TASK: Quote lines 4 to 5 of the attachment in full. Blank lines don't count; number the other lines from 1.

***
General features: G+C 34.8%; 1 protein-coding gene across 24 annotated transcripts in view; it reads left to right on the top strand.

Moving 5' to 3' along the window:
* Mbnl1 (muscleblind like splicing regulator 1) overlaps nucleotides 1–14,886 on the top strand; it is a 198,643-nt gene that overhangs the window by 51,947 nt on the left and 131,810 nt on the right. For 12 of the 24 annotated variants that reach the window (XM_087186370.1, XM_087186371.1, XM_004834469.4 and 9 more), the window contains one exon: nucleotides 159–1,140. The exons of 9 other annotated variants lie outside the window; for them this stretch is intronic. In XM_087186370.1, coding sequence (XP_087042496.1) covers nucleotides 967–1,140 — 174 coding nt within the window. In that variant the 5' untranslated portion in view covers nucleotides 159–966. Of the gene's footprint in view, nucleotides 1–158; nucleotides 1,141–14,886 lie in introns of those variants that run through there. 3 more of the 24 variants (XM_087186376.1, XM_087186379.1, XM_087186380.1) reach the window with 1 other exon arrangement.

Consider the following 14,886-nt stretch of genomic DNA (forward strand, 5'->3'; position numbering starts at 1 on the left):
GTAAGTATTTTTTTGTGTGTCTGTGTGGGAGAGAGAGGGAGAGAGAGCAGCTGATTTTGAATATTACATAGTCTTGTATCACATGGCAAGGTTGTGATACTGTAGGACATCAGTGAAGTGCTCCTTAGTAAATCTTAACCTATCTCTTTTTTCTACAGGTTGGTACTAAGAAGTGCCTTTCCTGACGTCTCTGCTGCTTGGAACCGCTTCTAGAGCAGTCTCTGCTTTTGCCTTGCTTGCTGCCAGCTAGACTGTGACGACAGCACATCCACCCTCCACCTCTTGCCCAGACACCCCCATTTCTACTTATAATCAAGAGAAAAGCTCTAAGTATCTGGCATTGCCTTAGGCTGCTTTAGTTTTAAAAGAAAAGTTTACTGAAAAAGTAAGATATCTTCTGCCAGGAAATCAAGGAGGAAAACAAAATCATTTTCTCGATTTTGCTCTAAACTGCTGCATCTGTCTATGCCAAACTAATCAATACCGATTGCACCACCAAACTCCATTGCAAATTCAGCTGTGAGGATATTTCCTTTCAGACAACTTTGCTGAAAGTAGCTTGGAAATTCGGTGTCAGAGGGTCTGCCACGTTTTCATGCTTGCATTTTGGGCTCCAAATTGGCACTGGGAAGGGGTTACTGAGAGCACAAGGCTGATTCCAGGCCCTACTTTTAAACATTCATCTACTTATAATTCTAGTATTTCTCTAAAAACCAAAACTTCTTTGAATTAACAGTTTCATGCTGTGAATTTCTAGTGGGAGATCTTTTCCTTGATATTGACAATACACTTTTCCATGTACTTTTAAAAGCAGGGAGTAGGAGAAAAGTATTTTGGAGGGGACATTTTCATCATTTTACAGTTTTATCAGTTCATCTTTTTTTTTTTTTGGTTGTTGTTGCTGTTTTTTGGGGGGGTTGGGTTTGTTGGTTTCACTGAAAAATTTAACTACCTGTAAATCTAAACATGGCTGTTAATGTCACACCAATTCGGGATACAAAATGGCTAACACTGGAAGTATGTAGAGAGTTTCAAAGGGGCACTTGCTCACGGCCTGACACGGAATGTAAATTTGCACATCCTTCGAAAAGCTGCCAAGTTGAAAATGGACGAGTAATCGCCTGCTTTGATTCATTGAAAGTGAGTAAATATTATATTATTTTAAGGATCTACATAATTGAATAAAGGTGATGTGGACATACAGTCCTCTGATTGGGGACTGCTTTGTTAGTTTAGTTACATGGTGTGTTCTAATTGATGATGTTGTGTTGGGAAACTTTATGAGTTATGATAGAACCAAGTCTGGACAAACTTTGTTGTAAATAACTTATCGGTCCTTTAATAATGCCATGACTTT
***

Consider the following 14,886-nt stretch of genomic DNA (forward strand, 5'->3'; position numbering starts at 1 on the left):
GTAAGTATTTTTTTGTGTGTCTGTGTGGGAGAGAGAGGGAGAGAGAGCAGCTGATTTTGAATATTACATAGTCTTGTATCACATGGCAAGGTTGTGATACTGTAGGACATCAGTGAAGTGCTCCTTAGTAAATCTTAACCTATCTCTTTTTTCTACAGGTTGGTACTAAGAAGTGCCTTTCCTGACGTCTCTGCTGCTTGGAACCGCTTCTAGAGCAGTCTCTGCTTTTGCCTTGCTTGCTGCCAGCTAGACTGTGACGACAGCACATCCACCCTCCACCTCTTGCCCAGACACCCCCATTTCTACTTATAATCAAGAGAAAAGCTCTAAGTATCTGGCATTGCCTTAGGCTGCTTTAGTTTTAAAAGAAAAGTTTACTGAAAAAGTAAGATATCTTCTGCCAGGAAATCAAGGAGGAAAACAAAATCATTTTCTCGATTTTGCTCTAAACTGCTGCATCTGTCTATGCCAAACTAATCAATACCGATTGCACCACCAAACTCCATTGCAAATTCAGCTGTGAGGATATTTCCTTTCAGACAACTTTGCTGAAAGTAGCTTGGAAATTCGGTGTCAGAGGGTCTGCCACGTTTTCATGCTTGCATTTTGGGCTCCAAATTGGCACTGGGAAGGGGTTACTGAGAGCACAAGGCTGATTCCAGGCCCTACTTTTAAACATTCATCTACTTATAATTCTAGTATTTCTCTAAAAACCAAAACTTCTTTGAATTAACAGTTTCATGCTGTGAATTTCTAGTGGGAGATCTTTTCCTTGATATTGACAATACACTTTTCCATGTACTTTTAAAAGCAGGGAGTAGGAGAAAAGTATTTTGGAGGGGACATTTTCATCATTTTACAGTTTTATCAGTTCATCTTTTTTTTTTTTTGGTTGTTGTTGCTGTTTTTTGGGGGGGTTGGGTTTGTTGGTTTCACTGAAAAATTTAACTACCTGTAAATCTAAACATGGCTGTTAATGTCACACCAATTCGGGATACAAAATGGCTAACACTGGAAGTATGTAGAGAGTTTCAAAGGGGCACTTGCTCACGGCCTGACACGGAATGTAAATTTGCACATCCTTCGAAAAGCTGCCAAGTTGAAAATGGACGAGTAATCGCCTGCTTTGATTCATTGAAAGTGAGTAAATATTATATTATTTTAAGGATCTACATAATTGAATAAAGGTGATGTGGACATACAGTCCTCTGATTGGGGACTGCTTTGTTAGTTTAGTTACATGGTGTGTTCTAATTGATGATGTTGTGTTGGGAAACTTTATGAGTTATGATAGAACCAAGTCTGGACAAACTTTGTTGTAAATAACTTATCGGTCCTTTAATAATGCCATGACTTT